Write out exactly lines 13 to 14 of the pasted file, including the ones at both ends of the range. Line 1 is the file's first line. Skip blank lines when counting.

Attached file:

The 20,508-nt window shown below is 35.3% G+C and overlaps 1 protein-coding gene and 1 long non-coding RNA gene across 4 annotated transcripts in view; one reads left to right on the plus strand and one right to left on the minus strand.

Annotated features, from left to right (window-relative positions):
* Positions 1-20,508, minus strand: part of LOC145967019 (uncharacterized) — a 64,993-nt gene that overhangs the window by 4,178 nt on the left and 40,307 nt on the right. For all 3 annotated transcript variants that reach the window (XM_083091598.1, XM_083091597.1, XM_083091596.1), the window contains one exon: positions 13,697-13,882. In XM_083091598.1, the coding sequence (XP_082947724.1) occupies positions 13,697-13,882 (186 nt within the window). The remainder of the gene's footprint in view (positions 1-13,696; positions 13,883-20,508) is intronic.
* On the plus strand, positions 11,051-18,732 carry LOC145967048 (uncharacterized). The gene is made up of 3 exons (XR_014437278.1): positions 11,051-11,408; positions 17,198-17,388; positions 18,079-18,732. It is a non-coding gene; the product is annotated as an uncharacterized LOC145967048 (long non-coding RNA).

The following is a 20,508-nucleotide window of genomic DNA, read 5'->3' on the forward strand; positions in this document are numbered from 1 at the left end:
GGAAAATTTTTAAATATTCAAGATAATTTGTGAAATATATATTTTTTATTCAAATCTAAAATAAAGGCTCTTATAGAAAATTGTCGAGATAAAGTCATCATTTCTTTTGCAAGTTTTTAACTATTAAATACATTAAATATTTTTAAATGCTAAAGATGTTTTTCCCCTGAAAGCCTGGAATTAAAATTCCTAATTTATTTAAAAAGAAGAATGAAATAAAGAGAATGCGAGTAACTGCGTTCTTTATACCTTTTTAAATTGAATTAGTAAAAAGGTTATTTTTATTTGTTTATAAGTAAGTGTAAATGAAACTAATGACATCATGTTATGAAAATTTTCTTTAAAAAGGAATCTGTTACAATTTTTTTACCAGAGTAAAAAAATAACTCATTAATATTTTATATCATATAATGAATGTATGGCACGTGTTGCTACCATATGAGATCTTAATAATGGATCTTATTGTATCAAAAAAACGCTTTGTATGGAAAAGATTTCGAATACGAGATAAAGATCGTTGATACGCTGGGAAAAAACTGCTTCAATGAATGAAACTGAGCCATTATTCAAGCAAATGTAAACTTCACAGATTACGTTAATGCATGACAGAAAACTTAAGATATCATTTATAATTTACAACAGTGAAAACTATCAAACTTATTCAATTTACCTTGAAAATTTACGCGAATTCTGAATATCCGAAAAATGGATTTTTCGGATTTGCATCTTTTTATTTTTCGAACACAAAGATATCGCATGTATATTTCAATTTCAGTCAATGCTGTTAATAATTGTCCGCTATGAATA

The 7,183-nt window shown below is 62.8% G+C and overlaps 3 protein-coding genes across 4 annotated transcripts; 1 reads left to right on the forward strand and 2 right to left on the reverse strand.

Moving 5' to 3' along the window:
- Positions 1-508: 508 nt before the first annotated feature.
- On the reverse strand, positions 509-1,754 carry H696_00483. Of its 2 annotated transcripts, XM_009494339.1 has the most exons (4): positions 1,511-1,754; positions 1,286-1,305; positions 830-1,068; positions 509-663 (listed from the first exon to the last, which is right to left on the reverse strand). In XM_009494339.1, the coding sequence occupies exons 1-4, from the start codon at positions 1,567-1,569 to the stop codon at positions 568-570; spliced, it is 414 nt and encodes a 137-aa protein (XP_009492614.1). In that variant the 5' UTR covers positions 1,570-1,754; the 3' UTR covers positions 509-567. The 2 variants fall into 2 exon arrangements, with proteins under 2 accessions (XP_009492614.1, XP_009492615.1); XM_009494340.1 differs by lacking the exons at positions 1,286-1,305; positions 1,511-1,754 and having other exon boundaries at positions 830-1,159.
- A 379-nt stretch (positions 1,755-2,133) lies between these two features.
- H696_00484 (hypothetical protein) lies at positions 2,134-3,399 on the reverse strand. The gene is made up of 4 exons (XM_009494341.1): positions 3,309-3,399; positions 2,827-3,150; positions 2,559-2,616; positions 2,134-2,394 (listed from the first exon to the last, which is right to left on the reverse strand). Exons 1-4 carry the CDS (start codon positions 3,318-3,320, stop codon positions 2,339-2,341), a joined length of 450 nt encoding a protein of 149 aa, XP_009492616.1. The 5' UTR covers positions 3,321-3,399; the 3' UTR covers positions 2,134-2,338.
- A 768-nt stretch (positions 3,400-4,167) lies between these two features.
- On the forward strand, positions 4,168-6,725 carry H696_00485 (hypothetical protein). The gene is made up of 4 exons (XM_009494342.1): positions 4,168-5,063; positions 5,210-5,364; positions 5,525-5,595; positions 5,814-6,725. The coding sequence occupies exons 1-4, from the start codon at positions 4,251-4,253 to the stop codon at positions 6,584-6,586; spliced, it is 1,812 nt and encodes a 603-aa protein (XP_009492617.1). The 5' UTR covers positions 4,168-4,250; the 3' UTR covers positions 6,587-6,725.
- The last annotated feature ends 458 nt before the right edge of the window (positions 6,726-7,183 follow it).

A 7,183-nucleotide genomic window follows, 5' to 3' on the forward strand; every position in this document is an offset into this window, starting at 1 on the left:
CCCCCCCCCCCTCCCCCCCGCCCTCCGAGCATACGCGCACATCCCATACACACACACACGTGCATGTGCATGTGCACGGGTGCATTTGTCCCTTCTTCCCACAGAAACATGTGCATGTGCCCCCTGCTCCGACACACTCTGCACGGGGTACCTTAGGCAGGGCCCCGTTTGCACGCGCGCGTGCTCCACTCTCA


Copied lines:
- A 768-nt stretch (positions 3,400-4,167) lies between these two features.
- On the forward strand, positions 4,168-6,725 carry H696_00485 (hypothetical protein). The gene is made up of 4 exons (XM_009494342.1): positions 4,168-5,063; positions 5,210-5,364; positions 5,525-5,595; positions 5,814-6,725. The coding sequence occupies exons 1-4, from the start codon at positions 4,251-4,253 to the stop codon at positions 6,584-6,586; spliced, it is 1,812 nt and encodes a 603-aa protein (XP_009492617.1). The 5' UTR covers positions 4,168-4,250; the 3' UTR covers positions 6,587-6,725.